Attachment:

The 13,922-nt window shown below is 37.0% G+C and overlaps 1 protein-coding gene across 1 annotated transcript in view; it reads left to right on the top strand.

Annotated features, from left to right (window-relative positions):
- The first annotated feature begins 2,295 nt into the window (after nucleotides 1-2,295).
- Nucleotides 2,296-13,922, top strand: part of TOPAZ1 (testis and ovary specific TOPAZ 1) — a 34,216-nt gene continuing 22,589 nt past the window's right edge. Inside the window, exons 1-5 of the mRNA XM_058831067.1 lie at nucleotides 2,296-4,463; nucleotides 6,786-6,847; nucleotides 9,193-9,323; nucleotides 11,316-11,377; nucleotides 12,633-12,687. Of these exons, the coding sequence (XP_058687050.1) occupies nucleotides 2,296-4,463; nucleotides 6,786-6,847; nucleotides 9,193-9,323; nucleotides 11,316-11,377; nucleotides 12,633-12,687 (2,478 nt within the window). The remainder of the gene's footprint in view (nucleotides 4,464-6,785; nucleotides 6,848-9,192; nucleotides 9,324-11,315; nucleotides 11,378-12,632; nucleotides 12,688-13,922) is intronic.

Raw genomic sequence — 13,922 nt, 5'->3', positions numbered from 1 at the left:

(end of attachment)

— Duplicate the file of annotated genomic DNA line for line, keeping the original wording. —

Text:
The 13,922-nt window shown below is 37.0% G+C and overlaps 1 protein-coding gene across 1 annotated transcript in view; it reads left to right on the top strand.

Annotated features, from left to right (window-relative positions):
- The first annotated feature begins 2,295 nt into the window (after nucleotides 1-2,295).
- Nucleotides 2,296-13,922, top strand: part of TOPAZ1 (testis and ovary specific TOPAZ 1) — a 34,216-nt gene continuing 22,589 nt past the window's right edge. Inside the window, exons 1-5 of the mRNA XM_058831067.1 lie at nucleotides 2,296-4,463; nucleotides 6,786-6,847; nucleotides 9,193-9,323; nucleotides 11,316-11,377; nucleotides 12,633-12,687. Of these exons, the coding sequence (XP_058687050.1) occupies nucleotides 2,296-4,463; nucleotides 6,786-6,847; nucleotides 9,193-9,323; nucleotides 11,316-11,377; nucleotides 12,633-12,687 (2,478 nt within the window). The remainder of the gene's footprint in view (nucleotides 4,464-6,785; nucleotides 6,848-9,192; nucleotides 9,324-11,315; nucleotides 11,378-12,632; nucleotides 12,688-13,922) is intronic.

Raw genomic sequence — 13,922 nt, 5'->3', positions numbered from 1 at the left: